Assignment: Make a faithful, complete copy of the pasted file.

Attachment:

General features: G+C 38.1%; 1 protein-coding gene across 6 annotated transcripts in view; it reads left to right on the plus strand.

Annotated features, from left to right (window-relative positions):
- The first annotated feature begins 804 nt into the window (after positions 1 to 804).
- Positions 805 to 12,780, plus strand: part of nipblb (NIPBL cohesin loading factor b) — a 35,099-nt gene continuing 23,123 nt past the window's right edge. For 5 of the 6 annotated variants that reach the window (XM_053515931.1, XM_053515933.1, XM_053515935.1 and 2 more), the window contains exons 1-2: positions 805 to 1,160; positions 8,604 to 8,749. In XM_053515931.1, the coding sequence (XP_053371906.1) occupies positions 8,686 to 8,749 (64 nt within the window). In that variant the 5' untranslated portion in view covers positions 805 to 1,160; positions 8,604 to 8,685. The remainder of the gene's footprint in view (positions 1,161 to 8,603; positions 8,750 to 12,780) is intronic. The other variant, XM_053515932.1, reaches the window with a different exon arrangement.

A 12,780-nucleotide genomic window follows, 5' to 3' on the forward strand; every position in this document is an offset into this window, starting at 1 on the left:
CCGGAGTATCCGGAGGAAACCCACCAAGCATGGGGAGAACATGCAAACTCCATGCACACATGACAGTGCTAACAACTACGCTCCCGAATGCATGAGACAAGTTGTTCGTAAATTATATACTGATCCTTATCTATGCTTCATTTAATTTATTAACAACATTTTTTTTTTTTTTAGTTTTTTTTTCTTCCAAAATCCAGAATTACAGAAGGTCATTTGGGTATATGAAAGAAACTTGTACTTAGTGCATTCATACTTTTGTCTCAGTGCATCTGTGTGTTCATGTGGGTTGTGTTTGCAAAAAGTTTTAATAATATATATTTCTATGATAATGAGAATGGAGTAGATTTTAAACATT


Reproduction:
General features: G+C 38.1%; 1 protein-coding gene across 6 annotated transcripts in view; it reads left to right on the plus strand.

Annotated features, from left to right (window-relative positions):
- The first annotated feature begins 804 nt into the window (after positions 1 to 804).
- Positions 805 to 12,780, plus strand: part of nipblb (NIPBL cohesin loading factor b) — a 35,099-nt gene continuing 23,123 nt past the window's right edge. For 5 of the 6 annotated variants that reach the window (XM_053515931.1, XM_053515933.1, XM_053515935.1 and 2 more), the window contains exons 1-2: positions 805 to 1,160; positions 8,604 to 8,749. In XM_053515931.1, the coding sequence (XP_053371906.1) occupies positions 8,686 to 8,749 (64 nt within the window). In that variant the 5' untranslated portion in view covers positions 805 to 1,160; positions 8,604 to 8,685. The remainder of the gene's footprint in view (positions 1,161 to 8,603; positions 8,750 to 12,780) is intronic. The other variant, XM_053515932.1, reaches the window with a different exon arrangement.

A 12,780-nucleotide genomic window follows, 5' to 3' on the forward strand; every position in this document is an offset into this window, starting at 1 on the left:
CCGGAGTATCCGGAGGAAACCCACCAAGCATGGGGAGAACATGCAAACTCCATGCACACATGACAGTGCTAACAACTACGCTCCCGAATGCATGAGACAAGTTGTTCGTAAATTATATACTGATCCTTATCTATGCTTCATTTAATTTATTAACAACATTTTTTTTTTTTTTAGTTTTTTTTTCTTCCAAAATCCAGAATTACAGAAGGTCATTTGGGTATATGAAAGAAACTTGTACTTAGTGCATTCATACTTTTGTCTCAGTGCATCTGTGTGTTCATGTGGGTTGTGTTTGCAAAAAGTTTTAATAATATATATTTCTATGATAATGAGAATGGAGTAGATTTTAAACATT